According to SANA, two Palestinians were killed and 72 others were wounded in the Israeli attack against Arab citizens who were commemorating the Nakba Day in the Eid El-Tina village on the Syrian side of the Syrian-Israeli borders, and in Majdal Shams village in the Israeli-occupied Golan Heights.

Mamdouh Abaza, head of a hospital in Quneitra province, said the wounded are suffering from medium to severe wounds, and most of them have suffocation symptoms as a result of the tear gas, according to SANA.

The separation line is observed by the United Nations disengagement Observer Force (UNDOF) who were sent to the disputed Golan Heights at the end of the 1973 war to maintain the ceasefire on the Golan Heights and keep the situation calm between Syria and Israel.

The Palestinians were responding to a call made by Palestinian groups urging Palestinians to march to Israel to commemorate the Nakba Day, when hundreds of thousands of Palestinians were displaced from their homeland in 1948 and the Israeli state was established.

Syria has long stood alongside the Palestinian rights and backed the Palestinian struggle to restore "legitimate usurped rights and lands," said the statement.

The March 14 Secretariat General warned Wednesday against Hezbollah’s involvement in a false Syrian campaign against the Future Movement in a bid to accomplish political gains in Lebanese politics.

“We hold Hezbollah … responsibility for its involvement in this campaign to cover up for its failure or the failure of the interests of its regional axis, which threatens the country’s stability,” a statement released by the Secretariat General said.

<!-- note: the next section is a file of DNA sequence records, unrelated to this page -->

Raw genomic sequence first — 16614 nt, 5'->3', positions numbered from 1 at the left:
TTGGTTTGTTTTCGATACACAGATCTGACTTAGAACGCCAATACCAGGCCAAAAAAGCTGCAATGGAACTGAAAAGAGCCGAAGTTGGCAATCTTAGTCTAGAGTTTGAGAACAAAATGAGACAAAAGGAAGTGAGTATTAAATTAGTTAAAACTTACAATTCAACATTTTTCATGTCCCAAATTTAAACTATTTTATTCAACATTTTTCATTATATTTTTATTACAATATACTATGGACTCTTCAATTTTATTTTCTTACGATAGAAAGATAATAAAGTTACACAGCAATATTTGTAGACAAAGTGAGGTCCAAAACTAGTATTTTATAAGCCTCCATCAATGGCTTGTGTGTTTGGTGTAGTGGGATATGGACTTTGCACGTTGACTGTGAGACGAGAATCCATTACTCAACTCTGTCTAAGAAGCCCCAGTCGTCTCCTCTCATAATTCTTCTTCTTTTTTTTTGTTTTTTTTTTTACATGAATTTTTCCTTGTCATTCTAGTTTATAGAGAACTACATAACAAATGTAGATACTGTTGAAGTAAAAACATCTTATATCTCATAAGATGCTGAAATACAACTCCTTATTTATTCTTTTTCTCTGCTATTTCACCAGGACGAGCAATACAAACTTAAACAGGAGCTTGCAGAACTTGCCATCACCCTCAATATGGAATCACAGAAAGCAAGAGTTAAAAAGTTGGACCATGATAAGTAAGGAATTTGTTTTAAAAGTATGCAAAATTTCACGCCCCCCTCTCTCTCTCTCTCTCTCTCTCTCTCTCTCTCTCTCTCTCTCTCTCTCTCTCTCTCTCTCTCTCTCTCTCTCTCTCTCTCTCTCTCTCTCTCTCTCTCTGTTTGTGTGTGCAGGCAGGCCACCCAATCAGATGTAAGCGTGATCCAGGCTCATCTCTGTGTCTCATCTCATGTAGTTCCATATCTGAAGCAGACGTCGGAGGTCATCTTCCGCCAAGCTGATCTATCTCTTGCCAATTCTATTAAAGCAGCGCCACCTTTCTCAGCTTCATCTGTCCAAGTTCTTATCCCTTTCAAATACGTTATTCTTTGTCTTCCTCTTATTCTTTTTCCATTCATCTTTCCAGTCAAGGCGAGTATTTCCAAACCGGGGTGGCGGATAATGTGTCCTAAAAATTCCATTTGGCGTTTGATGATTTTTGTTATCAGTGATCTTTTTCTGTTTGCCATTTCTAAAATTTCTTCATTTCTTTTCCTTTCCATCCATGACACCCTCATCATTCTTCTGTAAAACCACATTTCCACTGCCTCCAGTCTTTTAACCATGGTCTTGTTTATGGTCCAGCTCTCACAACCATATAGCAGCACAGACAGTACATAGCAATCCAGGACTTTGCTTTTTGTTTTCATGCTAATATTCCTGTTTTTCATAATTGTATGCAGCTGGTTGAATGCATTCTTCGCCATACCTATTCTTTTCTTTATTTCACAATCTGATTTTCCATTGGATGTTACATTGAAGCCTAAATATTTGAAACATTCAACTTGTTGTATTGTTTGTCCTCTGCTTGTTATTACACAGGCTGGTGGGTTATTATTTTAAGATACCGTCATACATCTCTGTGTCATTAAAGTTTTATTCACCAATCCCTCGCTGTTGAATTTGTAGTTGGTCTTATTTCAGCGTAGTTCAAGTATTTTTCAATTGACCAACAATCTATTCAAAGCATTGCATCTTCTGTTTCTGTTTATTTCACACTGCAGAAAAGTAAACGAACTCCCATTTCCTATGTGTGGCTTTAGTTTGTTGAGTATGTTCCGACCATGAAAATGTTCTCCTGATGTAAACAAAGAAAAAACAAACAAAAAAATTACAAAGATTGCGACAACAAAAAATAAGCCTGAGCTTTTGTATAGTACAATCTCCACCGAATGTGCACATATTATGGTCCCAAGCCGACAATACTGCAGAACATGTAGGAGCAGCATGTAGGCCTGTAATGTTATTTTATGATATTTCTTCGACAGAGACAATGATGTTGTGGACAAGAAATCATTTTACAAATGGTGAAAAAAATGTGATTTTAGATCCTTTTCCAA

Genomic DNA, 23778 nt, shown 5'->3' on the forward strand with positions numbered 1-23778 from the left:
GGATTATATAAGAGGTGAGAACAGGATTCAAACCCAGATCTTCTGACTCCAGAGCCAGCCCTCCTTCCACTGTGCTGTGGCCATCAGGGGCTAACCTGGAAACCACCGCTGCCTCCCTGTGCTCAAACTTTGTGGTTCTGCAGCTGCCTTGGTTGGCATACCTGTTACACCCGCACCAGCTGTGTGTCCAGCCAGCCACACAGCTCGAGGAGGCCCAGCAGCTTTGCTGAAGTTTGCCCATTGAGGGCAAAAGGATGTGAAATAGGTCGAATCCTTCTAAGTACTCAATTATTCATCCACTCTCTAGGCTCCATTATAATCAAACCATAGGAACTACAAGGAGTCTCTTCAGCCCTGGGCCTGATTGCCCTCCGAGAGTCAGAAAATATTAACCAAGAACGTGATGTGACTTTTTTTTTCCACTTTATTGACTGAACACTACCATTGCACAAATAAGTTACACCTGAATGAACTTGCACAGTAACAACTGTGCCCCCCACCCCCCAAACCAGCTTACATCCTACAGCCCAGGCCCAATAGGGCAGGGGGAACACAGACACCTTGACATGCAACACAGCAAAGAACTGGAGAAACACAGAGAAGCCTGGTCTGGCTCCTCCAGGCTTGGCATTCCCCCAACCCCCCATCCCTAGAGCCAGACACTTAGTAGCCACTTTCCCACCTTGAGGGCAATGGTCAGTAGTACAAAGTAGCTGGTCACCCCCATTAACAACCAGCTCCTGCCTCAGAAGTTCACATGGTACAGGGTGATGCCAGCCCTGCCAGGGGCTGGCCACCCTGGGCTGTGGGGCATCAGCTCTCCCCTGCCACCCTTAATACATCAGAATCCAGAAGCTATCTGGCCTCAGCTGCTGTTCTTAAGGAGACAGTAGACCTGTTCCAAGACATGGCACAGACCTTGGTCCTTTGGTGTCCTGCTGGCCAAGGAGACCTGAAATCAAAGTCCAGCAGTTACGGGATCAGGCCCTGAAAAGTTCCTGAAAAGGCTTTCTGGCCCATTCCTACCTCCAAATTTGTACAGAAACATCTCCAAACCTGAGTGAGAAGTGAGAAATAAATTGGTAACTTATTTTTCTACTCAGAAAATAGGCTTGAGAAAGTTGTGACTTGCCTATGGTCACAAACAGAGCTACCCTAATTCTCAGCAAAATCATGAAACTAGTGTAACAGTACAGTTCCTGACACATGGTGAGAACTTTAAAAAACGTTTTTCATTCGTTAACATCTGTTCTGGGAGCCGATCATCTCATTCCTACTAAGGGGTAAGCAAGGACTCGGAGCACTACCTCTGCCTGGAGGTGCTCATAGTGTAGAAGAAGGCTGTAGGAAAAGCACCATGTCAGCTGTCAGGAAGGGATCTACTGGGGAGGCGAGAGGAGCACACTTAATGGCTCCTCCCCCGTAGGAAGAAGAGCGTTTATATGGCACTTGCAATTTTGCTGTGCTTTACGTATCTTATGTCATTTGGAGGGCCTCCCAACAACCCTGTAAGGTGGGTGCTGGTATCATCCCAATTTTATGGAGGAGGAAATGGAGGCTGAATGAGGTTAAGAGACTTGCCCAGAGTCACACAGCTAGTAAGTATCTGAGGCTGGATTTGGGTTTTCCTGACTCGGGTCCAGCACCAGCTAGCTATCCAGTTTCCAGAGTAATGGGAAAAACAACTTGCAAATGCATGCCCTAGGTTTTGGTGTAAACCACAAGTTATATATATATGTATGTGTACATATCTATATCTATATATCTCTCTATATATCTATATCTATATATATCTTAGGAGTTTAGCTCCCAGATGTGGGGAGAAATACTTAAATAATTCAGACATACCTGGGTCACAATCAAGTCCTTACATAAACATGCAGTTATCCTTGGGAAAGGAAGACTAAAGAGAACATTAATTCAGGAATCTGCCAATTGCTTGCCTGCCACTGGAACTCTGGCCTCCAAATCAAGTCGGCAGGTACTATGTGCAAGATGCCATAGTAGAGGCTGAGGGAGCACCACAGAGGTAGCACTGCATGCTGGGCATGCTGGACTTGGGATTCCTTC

Hezbollah’s Executive Council head, Sheikh Nabil Qaouk, accused the Future Movement earlier this month of involvement in a conspiracy to undermine Syrian stability after Syrian state television aired last week what were termed “confessions” accusing the Future Movement of arming Syrian opposition factions.

The “confessions” included a three-member terror cell who alleged they had received funding and weaponry from Future Movement official and Western Bekaa MP Jamal Jarrah in order to fuel the wave of popular pro-reform protests currently sweeping the country.

“Since the protests kicked off in Syria, the authorities have sought to tie it to a conspiracy theory, and Syrian state television, along with Syria’s ambassador to Lebanon, launched false accusations against the Future Movement for intervening in Syrian affairs,” the statement said.

One day after Syrian state-run television aired the “confessions,” Syrian Ambassador to Lebanon Ali Abdel-Karim Ali urged the Lebanese judiciary to take action against Jarrah.

“Hezbollah considered the campaign an opportunity and seized on it to attack the Future Movement by adopting the false accusations in a bid to settle scores and cover up for the crisis that the party is witnessing amid March 14’s position demanding Hezbollah’s disarmament,” the statement added.

Qaouk has accused caretaker Prime Minister Saad Hariri’s Future Movement parliamentary bloc of seeking to weaken Hezbollah’s influence by manipulating Syrian stability.